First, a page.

Monday, June 16, 2008

Factory Records Pt. 1 - A Brief Audio History

Manchester, England is probably best known for grey skies, football hooligans and for being the birthplace of the industrialized city. For a majority of us reading this, Manchester (or Mad-chester) played a substantial role in our musical education and adolescent woes. For me it was a series of records with often cryptic, yet stunning artwork and glorious waveforms. The sounds were similar from LP to single to EP albeit radically different from one another in myriad ways. When Tony Wilson, a media figurehead and Alan Erasmus, an out of work actor and band manager started Factory Records, little did they know how they would influence the terrain of independent music for years to come. Today Factory’s influence can be heard across a broad spectrum of artists today including !!!, Bloc Party, Arcade Fire, and of course, Interpol.

Factory’s aesthetic both sonically and visually can be traced back to the team of Martin Hannett and Peter Saville, also partners in the label. Hannett, a rogue recording engineer and record producer developed a unique style that is best represented by early A Certain Ratio and Joy Division releases (and drugs and guns legend has it). Often sparse with heavily effected drums and frequent use of delays were just two of Hannett’s signatures. Combined with Peter Saville’s stunning prowess for design, it wasn’t rare for an absence of title or band name on a majority of sleeves with an emphasis on New Order’s releases. Hannett and Saville working in concert created a mystique to this young label, which would ultimately suffer from its unorthodox business practices.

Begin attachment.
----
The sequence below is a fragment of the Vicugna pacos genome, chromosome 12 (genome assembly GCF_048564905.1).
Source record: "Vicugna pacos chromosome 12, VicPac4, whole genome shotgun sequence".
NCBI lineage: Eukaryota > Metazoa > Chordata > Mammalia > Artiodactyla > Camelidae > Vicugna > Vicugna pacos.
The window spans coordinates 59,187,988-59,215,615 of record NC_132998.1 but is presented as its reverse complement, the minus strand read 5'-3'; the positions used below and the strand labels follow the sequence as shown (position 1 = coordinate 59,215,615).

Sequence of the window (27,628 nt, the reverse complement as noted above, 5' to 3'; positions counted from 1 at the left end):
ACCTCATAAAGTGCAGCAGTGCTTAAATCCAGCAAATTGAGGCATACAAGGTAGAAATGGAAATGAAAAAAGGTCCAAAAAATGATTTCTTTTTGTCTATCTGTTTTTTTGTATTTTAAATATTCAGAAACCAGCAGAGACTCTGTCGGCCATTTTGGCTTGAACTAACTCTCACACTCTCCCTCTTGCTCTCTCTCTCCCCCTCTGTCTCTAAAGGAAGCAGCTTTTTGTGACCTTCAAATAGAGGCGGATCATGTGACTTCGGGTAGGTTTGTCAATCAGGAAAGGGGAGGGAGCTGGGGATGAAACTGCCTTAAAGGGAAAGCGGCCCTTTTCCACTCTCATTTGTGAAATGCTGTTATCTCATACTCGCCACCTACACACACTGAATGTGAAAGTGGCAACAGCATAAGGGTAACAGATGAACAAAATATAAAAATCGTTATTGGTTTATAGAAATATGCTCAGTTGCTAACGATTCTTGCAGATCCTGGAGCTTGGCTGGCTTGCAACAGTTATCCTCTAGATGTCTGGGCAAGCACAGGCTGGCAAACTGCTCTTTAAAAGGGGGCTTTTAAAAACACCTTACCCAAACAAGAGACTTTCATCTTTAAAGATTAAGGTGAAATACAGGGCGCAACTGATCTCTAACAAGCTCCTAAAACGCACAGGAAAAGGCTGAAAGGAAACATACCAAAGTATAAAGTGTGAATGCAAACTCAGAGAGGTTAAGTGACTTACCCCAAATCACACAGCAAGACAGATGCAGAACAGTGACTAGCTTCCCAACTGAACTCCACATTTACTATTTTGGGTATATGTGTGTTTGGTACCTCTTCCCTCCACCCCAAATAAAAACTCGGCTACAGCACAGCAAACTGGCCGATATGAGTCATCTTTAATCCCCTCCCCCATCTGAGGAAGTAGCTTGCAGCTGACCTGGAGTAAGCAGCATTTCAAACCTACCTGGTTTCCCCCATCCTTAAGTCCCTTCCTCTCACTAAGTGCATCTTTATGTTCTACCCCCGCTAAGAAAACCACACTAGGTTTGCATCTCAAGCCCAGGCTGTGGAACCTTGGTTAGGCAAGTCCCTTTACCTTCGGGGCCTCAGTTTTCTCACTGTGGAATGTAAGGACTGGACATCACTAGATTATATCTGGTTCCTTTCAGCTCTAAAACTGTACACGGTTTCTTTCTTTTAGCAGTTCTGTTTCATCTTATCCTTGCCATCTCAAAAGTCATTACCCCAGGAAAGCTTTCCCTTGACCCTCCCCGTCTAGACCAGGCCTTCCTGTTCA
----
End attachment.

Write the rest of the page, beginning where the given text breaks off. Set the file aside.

While most labels struggle at birth, Factory found success quickly with Joy Division and its troubled leader Ian Curtis. The caveat was written in blood, literally, when Tony and Joy Division entered into an agreement that basically gave Factory little to no control over their properties. This was just the first in a queue of monumentally bad business decisions by Tony Wilson. From the onset Factory engaged in a policy of no contracts with its roster. This policy, or gross lack of, directly attributed to the demise of the label. Factory’s two most bankable acts New Order and the Happy Mondays along with escalating gang trouble at the legendary club the Hacienda eventually bankrupted the label. Factory closed its doors in 1992 but left a mighty legacy that continues to inspire. To be continued..

No comments: